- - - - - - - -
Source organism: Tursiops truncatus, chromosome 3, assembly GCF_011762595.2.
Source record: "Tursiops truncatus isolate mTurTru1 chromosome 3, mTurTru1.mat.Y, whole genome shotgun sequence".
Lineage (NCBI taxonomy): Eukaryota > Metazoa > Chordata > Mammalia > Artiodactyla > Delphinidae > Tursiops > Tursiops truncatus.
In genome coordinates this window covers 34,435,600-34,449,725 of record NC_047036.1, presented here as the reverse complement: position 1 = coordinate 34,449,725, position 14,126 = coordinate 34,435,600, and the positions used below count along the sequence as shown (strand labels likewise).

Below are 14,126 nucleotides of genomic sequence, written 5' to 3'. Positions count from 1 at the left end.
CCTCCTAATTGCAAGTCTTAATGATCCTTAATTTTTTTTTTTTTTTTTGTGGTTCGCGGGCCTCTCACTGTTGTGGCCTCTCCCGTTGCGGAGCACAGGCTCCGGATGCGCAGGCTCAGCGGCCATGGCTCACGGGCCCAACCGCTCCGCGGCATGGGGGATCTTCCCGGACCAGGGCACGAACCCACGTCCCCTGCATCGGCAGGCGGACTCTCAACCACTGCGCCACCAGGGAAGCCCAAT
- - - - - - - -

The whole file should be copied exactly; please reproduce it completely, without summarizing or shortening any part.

Source organism: Tursiops truncatus, chromosome 3, assembly GCF_011762595.2.
Source record: "Tursiops truncatus isolate mTurTru1 chromosome 3, mTurTru1.mat.Y, whole genome shotgun sequence".
Lineage (NCBI taxonomy): Eukaryota > Metazoa > Chordata > Mammalia > Artiodactyla > Delphinidae > Tursiops > Tursiops truncatus.
In genome coordinates this window covers 34,435,600-34,449,725 of record NC_047036.1, presented here as the reverse complement: position 1 = coordinate 34,449,725, position 14,126 = coordinate 34,435,600, and the positions used below count along the sequence as shown (strand labels likewise).

Below are 14,126 nucleotides of genomic sequence, written 5' to 3'. Positions count from 1 at the left end.
CCTCCTAATTGCAAGTCTTAATGATCCTTAATTTTTTTTTTTTTTTTTGTGGTTCGCGGGCCTCTCACTGTTGTGGCCTCTCCCGTTGCGGAGCACAGGCTCCGGATGCGCAGGCTCAGCGGCCATGGCTCACGGGCCCAACCGCTCCGCGGCATGGGGGATCTTCCCGGACCAGGGCACGAACCCACGTCCCCTGCATCGGCAGGCGGACTCTCAACCACTGCGCCACCAGGGAAGCCCAAT